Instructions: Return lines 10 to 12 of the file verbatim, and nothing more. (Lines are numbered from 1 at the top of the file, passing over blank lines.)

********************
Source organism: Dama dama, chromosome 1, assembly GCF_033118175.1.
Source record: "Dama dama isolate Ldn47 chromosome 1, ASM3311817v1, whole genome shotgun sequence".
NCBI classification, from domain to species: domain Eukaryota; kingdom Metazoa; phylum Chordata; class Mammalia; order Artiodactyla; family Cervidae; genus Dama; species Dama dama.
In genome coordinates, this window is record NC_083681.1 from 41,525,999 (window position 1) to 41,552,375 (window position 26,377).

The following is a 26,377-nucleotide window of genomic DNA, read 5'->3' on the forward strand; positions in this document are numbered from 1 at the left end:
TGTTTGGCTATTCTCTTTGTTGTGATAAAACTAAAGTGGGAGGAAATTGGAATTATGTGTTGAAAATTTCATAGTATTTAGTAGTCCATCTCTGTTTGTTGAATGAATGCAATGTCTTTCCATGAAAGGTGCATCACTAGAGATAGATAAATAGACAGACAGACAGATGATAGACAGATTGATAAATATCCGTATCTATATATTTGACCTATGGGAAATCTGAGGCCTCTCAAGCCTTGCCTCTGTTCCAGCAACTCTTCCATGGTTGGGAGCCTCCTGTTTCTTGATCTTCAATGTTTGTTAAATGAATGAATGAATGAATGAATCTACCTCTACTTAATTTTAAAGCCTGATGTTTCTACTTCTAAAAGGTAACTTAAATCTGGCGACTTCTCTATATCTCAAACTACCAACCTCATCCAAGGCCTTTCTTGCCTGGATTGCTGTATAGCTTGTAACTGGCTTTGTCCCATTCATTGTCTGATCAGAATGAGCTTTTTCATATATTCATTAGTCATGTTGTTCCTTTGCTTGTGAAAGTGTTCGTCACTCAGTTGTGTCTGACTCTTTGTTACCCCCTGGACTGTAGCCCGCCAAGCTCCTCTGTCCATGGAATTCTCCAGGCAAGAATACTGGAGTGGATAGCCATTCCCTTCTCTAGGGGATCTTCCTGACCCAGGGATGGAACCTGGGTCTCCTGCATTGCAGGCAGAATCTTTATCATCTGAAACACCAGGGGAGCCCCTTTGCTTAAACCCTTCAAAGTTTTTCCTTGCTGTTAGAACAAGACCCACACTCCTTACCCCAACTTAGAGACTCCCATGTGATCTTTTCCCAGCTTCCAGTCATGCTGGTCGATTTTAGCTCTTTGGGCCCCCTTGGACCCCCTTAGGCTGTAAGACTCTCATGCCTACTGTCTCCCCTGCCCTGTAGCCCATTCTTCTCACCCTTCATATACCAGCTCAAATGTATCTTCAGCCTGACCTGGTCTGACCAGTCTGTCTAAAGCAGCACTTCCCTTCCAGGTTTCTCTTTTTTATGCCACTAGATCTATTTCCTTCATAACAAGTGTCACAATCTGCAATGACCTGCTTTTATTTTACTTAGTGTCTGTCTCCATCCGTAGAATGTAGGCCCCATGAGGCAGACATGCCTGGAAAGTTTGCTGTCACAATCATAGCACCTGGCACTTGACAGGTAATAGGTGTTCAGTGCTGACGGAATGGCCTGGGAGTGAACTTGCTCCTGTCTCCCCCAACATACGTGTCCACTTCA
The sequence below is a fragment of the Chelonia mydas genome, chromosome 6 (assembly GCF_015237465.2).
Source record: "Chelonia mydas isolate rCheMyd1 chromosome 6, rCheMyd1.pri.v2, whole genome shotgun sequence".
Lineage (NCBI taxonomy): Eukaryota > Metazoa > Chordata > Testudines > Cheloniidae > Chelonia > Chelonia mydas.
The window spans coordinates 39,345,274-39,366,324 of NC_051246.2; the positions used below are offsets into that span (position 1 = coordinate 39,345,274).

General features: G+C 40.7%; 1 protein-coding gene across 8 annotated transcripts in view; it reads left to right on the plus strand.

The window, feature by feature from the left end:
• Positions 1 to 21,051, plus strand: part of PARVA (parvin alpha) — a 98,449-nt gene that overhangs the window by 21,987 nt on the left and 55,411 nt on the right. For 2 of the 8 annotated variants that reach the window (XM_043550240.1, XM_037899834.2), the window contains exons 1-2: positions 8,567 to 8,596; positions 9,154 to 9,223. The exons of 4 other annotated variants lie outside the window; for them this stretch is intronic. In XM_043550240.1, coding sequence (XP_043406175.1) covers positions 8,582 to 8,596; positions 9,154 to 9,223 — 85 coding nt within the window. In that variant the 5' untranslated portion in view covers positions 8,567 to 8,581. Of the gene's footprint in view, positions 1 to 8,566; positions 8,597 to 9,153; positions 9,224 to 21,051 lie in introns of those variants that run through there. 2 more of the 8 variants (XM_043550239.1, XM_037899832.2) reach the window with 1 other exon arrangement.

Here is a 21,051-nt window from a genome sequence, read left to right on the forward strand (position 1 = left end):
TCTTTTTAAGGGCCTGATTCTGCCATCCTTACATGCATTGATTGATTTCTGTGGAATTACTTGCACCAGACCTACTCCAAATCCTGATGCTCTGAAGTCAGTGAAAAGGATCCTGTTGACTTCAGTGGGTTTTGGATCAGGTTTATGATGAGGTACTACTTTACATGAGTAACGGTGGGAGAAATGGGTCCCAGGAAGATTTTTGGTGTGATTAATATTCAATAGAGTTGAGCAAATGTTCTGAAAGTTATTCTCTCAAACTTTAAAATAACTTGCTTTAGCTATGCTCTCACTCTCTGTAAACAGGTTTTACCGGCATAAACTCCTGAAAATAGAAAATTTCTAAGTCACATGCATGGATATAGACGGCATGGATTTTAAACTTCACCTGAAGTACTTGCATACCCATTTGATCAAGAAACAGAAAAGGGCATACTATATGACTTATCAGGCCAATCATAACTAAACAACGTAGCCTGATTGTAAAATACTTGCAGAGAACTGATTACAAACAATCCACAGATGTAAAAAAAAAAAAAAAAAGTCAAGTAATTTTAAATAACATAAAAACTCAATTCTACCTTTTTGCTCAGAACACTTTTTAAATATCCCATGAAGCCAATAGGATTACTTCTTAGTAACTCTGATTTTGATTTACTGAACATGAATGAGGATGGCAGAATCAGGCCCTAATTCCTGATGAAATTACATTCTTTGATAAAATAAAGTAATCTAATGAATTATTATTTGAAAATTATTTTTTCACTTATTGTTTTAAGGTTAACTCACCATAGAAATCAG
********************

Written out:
The window spans coordinates 39,345,274-39,366,324 of NC_051246.2; the positions used below are offsets into that span (position 1 = coordinate 39,345,274).

General features: G+C 40.7%; 1 protein-coding gene across 8 annotated transcripts in view; it reads left to right on the plus strand.

The window, feature by feature from the left end: